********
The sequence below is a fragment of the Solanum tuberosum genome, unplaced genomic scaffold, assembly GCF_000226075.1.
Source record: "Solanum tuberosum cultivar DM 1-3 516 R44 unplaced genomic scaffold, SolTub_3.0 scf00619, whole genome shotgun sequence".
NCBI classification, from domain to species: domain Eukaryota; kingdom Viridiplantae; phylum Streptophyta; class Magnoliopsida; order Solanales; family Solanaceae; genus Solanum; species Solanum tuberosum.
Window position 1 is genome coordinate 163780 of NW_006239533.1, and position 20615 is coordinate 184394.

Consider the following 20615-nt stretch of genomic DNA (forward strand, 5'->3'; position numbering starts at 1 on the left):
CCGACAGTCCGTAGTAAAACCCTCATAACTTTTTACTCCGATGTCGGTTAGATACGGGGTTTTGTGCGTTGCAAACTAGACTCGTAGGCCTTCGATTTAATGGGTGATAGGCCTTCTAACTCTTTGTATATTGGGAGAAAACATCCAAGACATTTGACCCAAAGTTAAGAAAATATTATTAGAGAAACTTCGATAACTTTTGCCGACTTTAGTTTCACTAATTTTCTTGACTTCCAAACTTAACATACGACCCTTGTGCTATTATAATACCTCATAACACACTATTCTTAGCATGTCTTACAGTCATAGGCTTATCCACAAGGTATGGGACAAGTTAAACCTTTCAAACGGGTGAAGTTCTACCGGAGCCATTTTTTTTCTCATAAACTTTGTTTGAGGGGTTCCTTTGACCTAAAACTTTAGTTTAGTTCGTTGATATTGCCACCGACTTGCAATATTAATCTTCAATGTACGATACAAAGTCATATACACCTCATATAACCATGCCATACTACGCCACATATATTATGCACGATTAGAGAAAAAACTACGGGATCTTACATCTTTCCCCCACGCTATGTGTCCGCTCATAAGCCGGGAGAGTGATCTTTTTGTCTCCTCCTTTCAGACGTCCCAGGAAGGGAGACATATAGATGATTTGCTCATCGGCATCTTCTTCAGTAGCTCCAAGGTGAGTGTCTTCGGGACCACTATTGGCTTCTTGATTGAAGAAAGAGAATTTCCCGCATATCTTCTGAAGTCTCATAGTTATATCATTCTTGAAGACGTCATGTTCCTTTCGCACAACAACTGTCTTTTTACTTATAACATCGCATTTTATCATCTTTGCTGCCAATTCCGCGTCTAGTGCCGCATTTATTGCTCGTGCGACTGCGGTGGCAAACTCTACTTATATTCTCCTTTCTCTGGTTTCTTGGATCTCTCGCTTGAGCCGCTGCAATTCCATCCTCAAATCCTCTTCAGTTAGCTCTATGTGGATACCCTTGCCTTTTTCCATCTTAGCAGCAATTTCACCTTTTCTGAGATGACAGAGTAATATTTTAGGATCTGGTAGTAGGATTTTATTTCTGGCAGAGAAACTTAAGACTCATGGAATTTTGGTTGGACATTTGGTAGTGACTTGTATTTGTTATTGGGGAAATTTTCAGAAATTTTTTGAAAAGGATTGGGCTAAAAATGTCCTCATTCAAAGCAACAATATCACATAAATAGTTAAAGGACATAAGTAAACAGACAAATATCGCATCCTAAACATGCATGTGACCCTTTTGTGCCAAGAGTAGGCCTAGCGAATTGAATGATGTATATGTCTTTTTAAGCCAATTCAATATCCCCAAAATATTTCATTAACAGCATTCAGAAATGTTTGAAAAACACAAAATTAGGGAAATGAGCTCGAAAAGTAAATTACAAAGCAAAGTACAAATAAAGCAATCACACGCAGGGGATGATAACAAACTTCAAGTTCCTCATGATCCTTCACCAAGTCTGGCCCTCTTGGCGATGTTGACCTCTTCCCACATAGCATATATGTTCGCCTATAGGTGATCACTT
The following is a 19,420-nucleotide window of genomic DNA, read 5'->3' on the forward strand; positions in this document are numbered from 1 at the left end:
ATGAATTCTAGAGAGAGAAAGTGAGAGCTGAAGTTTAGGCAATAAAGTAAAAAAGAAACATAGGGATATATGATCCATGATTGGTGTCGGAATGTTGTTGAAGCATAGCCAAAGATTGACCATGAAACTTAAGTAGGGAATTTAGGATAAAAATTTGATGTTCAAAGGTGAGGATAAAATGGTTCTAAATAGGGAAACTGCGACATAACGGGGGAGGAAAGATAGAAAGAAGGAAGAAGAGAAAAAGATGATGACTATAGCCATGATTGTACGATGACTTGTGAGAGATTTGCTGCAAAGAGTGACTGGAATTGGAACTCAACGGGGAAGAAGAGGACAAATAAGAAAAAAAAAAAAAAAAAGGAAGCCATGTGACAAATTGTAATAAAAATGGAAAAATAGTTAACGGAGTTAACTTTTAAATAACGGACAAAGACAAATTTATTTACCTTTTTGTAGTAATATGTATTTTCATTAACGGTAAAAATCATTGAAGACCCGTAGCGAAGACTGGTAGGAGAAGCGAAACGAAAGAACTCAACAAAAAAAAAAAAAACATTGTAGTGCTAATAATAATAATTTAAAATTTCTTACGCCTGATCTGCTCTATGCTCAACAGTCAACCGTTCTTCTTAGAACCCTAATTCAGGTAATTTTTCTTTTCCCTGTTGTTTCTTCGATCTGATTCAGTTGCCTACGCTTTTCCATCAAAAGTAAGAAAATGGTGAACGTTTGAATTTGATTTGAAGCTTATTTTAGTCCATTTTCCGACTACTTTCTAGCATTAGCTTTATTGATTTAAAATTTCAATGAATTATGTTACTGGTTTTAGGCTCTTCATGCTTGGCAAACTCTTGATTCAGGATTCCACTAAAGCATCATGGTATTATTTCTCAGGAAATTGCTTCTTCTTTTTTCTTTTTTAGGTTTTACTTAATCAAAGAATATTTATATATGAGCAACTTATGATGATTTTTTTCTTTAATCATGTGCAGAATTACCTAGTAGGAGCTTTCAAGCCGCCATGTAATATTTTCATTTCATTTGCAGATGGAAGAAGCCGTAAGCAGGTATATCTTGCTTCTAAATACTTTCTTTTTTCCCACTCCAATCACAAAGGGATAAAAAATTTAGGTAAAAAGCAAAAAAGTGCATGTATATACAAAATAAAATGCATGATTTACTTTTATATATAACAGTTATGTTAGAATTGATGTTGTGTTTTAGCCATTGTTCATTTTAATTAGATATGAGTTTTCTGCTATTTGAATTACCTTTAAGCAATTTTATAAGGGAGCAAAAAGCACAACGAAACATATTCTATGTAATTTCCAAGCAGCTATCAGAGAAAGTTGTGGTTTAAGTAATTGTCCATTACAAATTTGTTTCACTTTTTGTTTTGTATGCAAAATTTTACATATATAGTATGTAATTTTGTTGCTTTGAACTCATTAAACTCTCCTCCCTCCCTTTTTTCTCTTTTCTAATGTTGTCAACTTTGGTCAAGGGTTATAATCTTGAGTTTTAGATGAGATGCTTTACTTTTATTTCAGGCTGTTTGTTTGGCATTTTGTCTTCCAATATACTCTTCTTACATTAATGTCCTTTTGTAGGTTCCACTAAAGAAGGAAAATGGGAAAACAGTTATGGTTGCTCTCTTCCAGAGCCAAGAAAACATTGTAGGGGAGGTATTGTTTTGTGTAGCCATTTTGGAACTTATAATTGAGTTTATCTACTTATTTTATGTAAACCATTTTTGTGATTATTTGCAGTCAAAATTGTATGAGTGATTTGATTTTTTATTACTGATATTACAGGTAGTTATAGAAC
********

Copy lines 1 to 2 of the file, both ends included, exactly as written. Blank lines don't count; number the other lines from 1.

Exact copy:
The sequence below is a fragment of the Solanum tuberosum genome, unplaced genomic scaffold, assembly GCF_000226075.1.
Source record: "Solanum tuberosum cultivar DM 1-3 516 R44 unplaced genomic scaffold, SolTub_3.0 scf00619, whole genome shotgun sequence".